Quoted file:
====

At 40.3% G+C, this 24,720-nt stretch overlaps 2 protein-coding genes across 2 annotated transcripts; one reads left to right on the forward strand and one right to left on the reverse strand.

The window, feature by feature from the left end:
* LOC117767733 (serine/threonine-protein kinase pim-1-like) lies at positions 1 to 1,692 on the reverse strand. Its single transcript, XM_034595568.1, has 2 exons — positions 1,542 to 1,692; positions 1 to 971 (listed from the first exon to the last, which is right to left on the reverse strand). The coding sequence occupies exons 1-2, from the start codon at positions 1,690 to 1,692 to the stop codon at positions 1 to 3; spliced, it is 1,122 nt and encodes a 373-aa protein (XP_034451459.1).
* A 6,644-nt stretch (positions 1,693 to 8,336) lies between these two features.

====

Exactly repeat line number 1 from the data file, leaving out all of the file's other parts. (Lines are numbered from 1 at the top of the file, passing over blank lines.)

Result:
At 40.3% G+C, this 24,720-nt stretch overlaps 2 protein-coding genes across 2 annotated transcripts; one reads left to right on the forward strand and one right to left on the reverse strand.